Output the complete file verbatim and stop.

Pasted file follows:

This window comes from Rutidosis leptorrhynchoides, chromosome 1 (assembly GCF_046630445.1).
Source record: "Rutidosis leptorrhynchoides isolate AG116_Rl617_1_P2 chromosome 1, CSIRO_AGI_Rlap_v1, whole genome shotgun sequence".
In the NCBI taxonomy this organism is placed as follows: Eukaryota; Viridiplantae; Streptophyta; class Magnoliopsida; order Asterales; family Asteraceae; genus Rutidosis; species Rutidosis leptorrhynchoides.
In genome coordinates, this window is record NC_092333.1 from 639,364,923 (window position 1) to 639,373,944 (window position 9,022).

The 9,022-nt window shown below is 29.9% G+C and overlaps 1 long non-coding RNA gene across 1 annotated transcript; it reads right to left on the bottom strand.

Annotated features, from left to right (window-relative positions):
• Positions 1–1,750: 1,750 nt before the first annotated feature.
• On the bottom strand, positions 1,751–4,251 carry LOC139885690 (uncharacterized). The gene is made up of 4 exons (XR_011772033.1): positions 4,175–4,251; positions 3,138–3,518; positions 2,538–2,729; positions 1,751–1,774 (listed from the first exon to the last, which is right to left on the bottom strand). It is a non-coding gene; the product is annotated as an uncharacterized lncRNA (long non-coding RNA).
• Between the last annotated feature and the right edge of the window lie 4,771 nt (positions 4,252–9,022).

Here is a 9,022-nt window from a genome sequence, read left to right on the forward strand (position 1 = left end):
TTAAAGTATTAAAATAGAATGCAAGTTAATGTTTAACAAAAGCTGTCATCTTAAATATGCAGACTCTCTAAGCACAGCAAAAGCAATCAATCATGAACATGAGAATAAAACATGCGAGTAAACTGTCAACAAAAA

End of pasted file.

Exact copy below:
This window comes from Rutidosis leptorrhynchoides, chromosome 1 (assembly GCF_046630445.1).
Source record: "Rutidosis leptorrhynchoides isolate AG116_Rl617_1_P2 chromosome 1, CSIRO_AGI_Rlap_v1, whole genome shotgun sequence".
In the NCBI taxonomy this organism is placed as follows: Eukaryota; Viridiplantae; Streptophyta; class Magnoliopsida; order Asterales; family Asteraceae; genus Rutidosis; species Rutidosis leptorrhynchoides.
In genome coordinates, this window is record NC_092333.1 from 639,364,923 (window position 1) to 639,373,944 (window position 9,022).

The 9,022-nt window shown below is 29.9% G+C and overlaps 1 long non-coding RNA gene across 1 annotated transcript; it reads right to left on the bottom strand.

Annotated features, from left to right (window-relative positions):
• Positions 1–1,750: 1,750 nt before the first annotated feature.
• On the bottom strand, positions 1,751–4,251 carry LOC139885690 (uncharacterized). The gene is made up of 4 exons (XR_011772033.1): positions 4,175–4,251; positions 3,138–3,518; positions 2,538–2,729; positions 1,751–1,774 (listed from the first exon to the last, which is right to left on the bottom strand). It is a non-coding gene; the product is annotated as an uncharacterized lncRNA (long non-coding RNA).
• Between the last annotated feature and the right edge of the window lie 4,771 nt (positions 4,252–9,022).

Here is a 9,022-nt window from a genome sequence, read left to right on the forward strand (position 1 = left end):
TTAAAGTATTAAAATAGAATGCAAGTTAATGTTTAACAAAAGCTGTCATCTTAAATATGCAGACTCTCTAAGCACAGCAAAAGCAATCAATCATGAACATGAGAATAAAACATGCGAGTAAACTGTCAACAAAAA